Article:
“I didn’t want to re-invent the wheel,” Lisa said.

There wasn’t much information available, and he didn’t get a response from other counties until well after the plans were made and being put into place. Those plans came to fruition on April 8, when SLO County’s most intensive preparation — an alternate care site to relieve pressure from area hospitals and prevent them from being overwhelmed — came online.

Patients would be treated in the school’s recreation center, using beds and tables from the dorms. The site is not going to be a full hospital, though, and it’s not meant to be. The only purpose it has is as an alternate for people who don’t need full hospital support, and Lisa acknowledged there’s a chance it might not be needed at all.

Still, he and county officials are preparing the site with the idea that it’s better to be safe than sorry.

Santa Barbara County has been making its own plans to treat more patients than it normally would, but SLO County compliance officer Michelle Shoresman said the county is prepared to let residents from other areas – like Santa Barbara County – use the facility if there’s need and space.

In Ventura County, much of the preparation effort has gone to securing medical supplies and equipment with Community Memorial among several that have asked for community donations of personal protective equipment and other gear. So far, hospitalizations in Ventura County have totaled 52, a number that existing hospitals have been able to handle.

However, all of the hospitals in the Tri-Counties have started identifying ways they can accommodate more people in a surge, and Cottage Health has identified ways to add 270 extra acute care beds if they need them.

The SLO facility can hold up to 900 patients, with about 600 medical professionals taking care of them. Lisa praised the space as he and several other officials walked through it on April 6.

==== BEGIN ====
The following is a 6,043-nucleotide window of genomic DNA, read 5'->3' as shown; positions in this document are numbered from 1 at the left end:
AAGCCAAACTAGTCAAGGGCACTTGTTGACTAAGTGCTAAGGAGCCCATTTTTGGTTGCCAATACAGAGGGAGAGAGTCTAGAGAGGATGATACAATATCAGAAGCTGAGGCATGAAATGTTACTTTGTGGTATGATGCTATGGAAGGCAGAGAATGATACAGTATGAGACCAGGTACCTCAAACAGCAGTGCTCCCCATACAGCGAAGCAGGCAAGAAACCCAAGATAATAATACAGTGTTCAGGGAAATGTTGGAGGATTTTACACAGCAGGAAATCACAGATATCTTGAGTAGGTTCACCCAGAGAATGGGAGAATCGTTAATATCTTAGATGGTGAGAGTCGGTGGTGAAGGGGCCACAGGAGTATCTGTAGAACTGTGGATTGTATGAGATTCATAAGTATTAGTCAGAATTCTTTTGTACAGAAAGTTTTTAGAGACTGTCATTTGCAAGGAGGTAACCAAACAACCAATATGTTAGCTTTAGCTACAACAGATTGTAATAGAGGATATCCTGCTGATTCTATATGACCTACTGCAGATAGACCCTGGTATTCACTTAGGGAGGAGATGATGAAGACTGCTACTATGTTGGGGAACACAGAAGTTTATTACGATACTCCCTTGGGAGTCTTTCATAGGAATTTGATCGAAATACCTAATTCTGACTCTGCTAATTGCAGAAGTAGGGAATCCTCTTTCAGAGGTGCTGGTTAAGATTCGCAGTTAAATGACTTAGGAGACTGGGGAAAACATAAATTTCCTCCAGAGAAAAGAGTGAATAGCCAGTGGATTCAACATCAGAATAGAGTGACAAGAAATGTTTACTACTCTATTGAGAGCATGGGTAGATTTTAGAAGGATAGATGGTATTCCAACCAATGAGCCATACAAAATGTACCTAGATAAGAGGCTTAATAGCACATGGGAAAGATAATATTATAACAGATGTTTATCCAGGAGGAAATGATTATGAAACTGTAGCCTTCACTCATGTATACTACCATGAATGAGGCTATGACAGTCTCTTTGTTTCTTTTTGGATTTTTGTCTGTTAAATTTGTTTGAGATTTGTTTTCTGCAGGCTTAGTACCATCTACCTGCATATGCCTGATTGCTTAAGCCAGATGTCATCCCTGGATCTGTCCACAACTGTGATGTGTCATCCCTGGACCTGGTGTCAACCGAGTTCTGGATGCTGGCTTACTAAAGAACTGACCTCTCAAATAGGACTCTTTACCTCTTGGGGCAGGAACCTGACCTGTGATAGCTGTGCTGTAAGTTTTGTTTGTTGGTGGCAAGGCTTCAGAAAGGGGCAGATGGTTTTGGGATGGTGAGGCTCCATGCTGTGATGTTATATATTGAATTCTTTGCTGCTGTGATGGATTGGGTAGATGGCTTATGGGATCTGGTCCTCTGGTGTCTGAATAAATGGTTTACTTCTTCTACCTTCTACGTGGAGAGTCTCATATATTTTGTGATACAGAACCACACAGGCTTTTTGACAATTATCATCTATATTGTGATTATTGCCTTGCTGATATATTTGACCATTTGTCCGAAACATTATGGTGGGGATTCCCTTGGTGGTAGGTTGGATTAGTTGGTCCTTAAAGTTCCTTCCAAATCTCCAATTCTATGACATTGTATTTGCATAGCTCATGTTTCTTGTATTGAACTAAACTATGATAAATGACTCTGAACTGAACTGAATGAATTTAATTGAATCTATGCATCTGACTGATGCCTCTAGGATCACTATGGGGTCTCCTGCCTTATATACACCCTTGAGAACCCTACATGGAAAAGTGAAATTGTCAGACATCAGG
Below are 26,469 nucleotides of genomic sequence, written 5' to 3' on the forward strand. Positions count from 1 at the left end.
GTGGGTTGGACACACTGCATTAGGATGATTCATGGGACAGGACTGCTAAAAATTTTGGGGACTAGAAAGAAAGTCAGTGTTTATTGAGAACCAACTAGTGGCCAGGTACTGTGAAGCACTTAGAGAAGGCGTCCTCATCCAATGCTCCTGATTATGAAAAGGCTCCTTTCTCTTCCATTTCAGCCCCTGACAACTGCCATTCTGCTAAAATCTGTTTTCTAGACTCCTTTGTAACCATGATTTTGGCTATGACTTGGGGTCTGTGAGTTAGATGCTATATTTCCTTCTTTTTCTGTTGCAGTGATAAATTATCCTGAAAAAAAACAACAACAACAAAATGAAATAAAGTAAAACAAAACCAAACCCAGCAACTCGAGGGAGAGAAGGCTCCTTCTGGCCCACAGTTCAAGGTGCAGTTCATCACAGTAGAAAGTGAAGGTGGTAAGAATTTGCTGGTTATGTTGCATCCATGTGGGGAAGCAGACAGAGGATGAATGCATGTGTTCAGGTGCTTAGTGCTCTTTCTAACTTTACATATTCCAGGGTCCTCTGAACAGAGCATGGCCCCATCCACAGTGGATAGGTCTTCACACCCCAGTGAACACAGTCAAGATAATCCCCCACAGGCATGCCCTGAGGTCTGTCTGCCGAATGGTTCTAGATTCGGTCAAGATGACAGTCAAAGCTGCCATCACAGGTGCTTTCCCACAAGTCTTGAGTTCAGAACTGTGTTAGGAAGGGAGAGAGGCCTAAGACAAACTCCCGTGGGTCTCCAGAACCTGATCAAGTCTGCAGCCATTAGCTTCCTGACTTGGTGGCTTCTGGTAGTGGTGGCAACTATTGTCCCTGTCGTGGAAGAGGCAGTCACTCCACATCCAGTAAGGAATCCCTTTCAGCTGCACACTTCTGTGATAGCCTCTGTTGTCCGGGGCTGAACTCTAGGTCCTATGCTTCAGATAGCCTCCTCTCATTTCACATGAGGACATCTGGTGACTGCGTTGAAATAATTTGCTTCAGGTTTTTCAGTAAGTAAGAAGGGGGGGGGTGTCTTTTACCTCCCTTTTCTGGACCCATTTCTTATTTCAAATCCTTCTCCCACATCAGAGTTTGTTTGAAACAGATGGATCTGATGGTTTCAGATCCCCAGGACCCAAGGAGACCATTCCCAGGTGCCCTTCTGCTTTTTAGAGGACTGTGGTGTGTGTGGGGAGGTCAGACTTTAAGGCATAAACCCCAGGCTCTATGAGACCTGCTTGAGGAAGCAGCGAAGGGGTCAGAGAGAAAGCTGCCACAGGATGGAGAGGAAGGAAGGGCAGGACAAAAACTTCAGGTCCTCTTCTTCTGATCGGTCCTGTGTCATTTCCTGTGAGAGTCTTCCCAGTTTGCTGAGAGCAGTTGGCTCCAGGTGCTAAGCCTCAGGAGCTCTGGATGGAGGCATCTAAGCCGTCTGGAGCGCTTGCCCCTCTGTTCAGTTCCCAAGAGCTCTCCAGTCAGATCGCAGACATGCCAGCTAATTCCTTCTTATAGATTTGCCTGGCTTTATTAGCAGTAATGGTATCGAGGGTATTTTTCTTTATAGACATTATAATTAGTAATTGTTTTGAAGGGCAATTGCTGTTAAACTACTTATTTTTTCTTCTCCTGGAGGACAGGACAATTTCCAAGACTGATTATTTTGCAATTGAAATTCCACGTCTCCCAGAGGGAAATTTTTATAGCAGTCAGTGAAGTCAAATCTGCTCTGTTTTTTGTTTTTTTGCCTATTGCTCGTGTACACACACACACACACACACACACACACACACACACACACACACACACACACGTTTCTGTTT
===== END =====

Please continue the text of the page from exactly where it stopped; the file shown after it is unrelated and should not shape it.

“We owe a debt of gratitude to President Jeffrey Armstrong,” Lisa said. “You almost couldn’t find a better facility.”

The site was chosen because of a few qualities, including the amount of space it has, meaning more people can be treated there, as well as how easily it could be converted. In the basketball court, trusses hang over beds, with power cords at the ready.

The power cords are for both medical equipment and personal use. People won’t be able to visit their loved ones at the alternate care site, but officials still want people to be able to speak with their loved ones, as well as entertain themselves while at the site.

“We’re going to make it as comfortable as possible while trying to control as much as possible,” Lisa said.

As of press time, SLO County had completely vetted 230 medical professionals who volunteered to serve. Doctors, nurses and techs would work 12-hour shifts, with 50 patients per doctor, as well as 16 registered nurses and 16 patient care technicians.The county isn’t just looking for medical professionals, though. Anyone is welcome, especially those with administrative or veterinary backgrounds.

“Anyone can help out if there’s a desire,” Lisa said.

• Contact Amber Hair at

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About the author

Staff Writer at Pacific Coast Business Times, Inc.